A banner marking the 90th anniversary of Atlantic Nursery and Garden Shop now flutters in front of this Freeport icon. Atlantic Nursery is a full-service garden center, with an expansive collection of plants, trees, shrubs and gardening supplies.
On a recent morning, inside the nursery’s administrative offices, Christina Feile, the controller and financial officer, was busy at her desk. Every day, Feile (pronounced filey) gets to work beside her father, Sigurd “Sig” Feile, and her sister, Leeanne Krause.
Ninety years ago, the grounds the Feile family now manages were kept by an aunt and uncle. In 1929, Karl Feile opened Atlantic Nursery two blocks west of what is now Guy Lombardo Avenue. That same year, Karl’s sister, Anna Feile, came to the U.S. from Stuttgart, Germany.
She worked alongside her brother and took over the nursery in 1957, after Karl died suddenly of a heart attack. Anna went on to become the first woman to be Nurseryman of the Year in 1968. Four years later, she was inducted into the New York State Nursery and Landscape Association Hall of Fame.
Over the years, the landscaping center has grown into a 2.5-acre nursery. “I’m thrilled my daughters are working here,” Sig said. “I couldn’t do it without them. I hope they continue to [be] passionate about this work, because it’s very hard work.”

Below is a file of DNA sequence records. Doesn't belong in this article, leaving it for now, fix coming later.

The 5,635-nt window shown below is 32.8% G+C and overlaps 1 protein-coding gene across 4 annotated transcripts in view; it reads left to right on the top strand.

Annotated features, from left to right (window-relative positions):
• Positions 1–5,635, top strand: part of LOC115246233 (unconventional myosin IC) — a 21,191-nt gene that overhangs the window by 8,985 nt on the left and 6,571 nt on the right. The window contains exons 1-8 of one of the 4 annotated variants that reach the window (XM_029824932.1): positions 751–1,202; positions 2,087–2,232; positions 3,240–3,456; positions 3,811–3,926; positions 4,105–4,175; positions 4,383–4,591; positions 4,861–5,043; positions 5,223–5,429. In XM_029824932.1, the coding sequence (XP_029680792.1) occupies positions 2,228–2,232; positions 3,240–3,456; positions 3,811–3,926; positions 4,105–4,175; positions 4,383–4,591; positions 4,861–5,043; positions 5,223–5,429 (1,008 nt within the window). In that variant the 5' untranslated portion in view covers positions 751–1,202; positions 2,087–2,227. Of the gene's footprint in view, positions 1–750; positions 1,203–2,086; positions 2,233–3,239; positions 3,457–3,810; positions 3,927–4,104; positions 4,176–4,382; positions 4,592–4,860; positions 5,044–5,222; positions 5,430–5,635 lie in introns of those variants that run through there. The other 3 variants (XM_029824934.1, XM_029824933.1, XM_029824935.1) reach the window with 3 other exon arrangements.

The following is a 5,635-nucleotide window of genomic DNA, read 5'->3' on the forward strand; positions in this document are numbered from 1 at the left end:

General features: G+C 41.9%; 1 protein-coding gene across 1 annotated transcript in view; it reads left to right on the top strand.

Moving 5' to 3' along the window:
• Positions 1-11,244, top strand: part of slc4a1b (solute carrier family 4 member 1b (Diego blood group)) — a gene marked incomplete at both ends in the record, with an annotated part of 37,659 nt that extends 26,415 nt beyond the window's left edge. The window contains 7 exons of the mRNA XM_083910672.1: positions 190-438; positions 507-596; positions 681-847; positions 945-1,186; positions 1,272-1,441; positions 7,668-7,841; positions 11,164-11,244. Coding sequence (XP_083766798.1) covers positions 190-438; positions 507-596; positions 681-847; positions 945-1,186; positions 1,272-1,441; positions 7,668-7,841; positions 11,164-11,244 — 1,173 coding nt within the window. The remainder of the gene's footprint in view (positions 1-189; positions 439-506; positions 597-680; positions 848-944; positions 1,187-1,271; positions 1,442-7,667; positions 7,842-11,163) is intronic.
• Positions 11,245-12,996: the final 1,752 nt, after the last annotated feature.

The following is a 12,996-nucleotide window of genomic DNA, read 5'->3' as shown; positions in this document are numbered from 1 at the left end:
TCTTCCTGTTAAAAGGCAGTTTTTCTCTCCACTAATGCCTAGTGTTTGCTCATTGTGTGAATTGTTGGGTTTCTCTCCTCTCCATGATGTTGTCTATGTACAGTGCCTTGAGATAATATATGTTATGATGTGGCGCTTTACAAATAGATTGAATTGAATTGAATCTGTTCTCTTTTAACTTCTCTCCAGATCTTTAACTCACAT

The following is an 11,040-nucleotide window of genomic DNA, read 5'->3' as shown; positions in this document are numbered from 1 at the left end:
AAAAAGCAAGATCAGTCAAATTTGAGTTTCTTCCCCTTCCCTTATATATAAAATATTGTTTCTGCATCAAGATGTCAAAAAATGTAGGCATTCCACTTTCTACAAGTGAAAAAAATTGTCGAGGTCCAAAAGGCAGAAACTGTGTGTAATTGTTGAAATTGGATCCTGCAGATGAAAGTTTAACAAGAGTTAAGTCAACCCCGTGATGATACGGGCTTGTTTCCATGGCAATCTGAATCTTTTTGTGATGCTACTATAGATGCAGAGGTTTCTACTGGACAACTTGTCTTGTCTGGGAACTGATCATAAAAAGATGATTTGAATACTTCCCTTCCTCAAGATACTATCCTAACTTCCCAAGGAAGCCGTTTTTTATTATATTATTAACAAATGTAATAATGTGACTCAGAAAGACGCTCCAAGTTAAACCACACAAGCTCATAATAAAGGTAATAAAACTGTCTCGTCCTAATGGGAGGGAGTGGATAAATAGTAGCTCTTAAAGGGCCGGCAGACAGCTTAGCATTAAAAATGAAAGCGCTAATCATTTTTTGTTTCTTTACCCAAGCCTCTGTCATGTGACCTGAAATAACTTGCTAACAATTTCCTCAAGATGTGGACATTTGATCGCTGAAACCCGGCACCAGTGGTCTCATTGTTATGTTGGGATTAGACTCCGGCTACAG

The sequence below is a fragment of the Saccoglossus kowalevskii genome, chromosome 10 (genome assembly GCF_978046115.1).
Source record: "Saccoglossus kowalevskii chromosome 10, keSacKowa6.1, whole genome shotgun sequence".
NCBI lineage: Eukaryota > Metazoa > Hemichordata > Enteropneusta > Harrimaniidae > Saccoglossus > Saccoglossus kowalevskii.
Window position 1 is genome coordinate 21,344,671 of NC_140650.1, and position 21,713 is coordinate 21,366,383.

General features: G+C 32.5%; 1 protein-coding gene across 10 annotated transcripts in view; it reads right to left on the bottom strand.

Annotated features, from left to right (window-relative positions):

Together, the trio have preserved the Feile family legacy. Sig, 74, became a partner in 1967, and took over the nursery when his aunt Anna died 1998. He has been president of the business since 2000.
Christina left her job in finance 18 years ago to work alongside her dad, and Leeanne, 38, left her job as a teacher in Queens 11 years ago to do the same.
”I felt that it was a family legacy, and it had to go on,” Christina said.
“We knew that no matter what we did in life,” Leeanne said, “we would come back to the family business.”
Christina said that she and her sister had to become horticulture experts in order to provide the best gardening resources for customers. The nursery is known for its state-certified nursery professionals — and the daily insight that they offer.
During the day, Sig and Leeanne are often seen around the nursery helping customers, while Christina handles the back end and finances. Admitting that he should spend more time in the office, Sig said that talking to customers is his favorite part of the day.
A fourth generation of Feiles can also regularly be seen at the nursery. According to Sig, his grandson Ryan, 13, says he will run the business one day. The younger granddaughters, Margo Feile and Anna and Ellie Kraus, spend time watering plants and working on small indoor gardens. Seeing his family connect with the nursery makes him happy, Sig said. And he hopes to keep it growing and thriving in the future.
“I hope I never have to retire and can snoop around here as long as I can,” Sig said. “I’m not going to unload trucks when I’m 99 years old, but I’d still like to interact with customers and staff.”